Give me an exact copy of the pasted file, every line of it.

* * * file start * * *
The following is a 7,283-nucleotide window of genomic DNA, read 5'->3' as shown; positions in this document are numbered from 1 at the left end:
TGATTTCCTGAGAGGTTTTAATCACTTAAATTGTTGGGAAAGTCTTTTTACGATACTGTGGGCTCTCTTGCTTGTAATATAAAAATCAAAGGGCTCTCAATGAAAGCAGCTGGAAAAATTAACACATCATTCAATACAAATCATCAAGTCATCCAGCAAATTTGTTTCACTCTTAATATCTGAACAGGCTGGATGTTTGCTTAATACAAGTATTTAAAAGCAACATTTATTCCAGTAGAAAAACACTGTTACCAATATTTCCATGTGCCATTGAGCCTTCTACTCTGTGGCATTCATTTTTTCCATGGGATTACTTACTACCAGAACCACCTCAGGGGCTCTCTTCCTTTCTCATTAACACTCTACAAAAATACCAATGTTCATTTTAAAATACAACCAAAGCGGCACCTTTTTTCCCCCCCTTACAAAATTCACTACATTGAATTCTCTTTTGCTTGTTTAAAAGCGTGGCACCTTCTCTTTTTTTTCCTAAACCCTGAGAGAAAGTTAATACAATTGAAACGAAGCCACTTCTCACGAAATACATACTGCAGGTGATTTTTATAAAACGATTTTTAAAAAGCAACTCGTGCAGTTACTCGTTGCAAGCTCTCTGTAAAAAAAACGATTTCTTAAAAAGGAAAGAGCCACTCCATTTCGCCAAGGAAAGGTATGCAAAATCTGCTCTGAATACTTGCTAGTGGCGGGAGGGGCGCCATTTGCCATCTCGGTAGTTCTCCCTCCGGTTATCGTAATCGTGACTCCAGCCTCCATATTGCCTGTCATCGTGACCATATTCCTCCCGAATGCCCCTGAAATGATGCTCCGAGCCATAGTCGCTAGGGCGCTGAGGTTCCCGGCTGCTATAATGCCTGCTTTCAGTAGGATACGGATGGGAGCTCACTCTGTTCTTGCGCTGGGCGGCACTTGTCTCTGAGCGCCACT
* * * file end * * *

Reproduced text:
The following is a 7,283-nucleotide window of genomic DNA, read 5'->3' as shown; positions in this document are numbered from 1 at the left end:
TGATTTCCTGAGAGGTTTTAATCACTTAAATTGTTGGGAAAGTCTTTTTACGATACTGTGGGCTCTCTTGCTTGTAATATAAAAATCAAAGGGCTCTCAATGAAAGCAGCTGGAAAAATTAACACATCATTCAATACAAATCATCAAGTCATCCAGCAAATTTGTTTCACTCTTAATATCTGAACAGGCTGGATGTTTGCTTAATACAAGTATTTAAAAGCAACATTTATTCCAGTAGAAAAACACTGTTACCAATATTTCCATGTGCCATTGAGCCTTCTACTCTGTGGCATTCATTTTTTCCATGGGATTACTTACTACCAGAACCACCTCAGGGGCTCTCTTCCTTTCTCATTAACACTCTACAAAAATACCAATGTTCATTTTAAAATACAACCAAAGCGGCACCTTTTTTCCCCCCCTTACAAAATTCACTACATTGAATTCTCTTTTGCTTGTTTAAAAGCGTGGCACCTTCTCTTTTTTTTCCTAAACCCTGAGAGAAAGTTAATACAATTGAAACGAAGCCACTTCTCACGAAATACATACTGCAGGTGATTTTTATAAAACGATTTTTAAAAAGCAACTCGTGCAGTTACTCGTTGCAAGCTCTCTGTAAAAAAAACGATTTCTTAAAAAGGAAAGAGCCACTCCATTTCGCCAAGGAAAGGTATGCAAAATCTGCTCTGAATACTTGCTAGTGGCGGGAGGGGCGCCATTTGCCATCTCGGTAGTTCTCCCTCCGGTTATCGTAATCGTGACTCCAGCCTCCATATTGCCTGTCATCGTGACCATATTCCTCCCGAATGCCCCTGAAATGATGCTCCGAGCCATAGTCGCTAGGGCGCTGAGGTTCCCGGCTGCTATAATGCCTGCTTTCAGTAGGATACGGATGGGAGCTCACTCTGTTCTTGCGCTGGGCGGCACTTGTCTCTGAGCGCCACT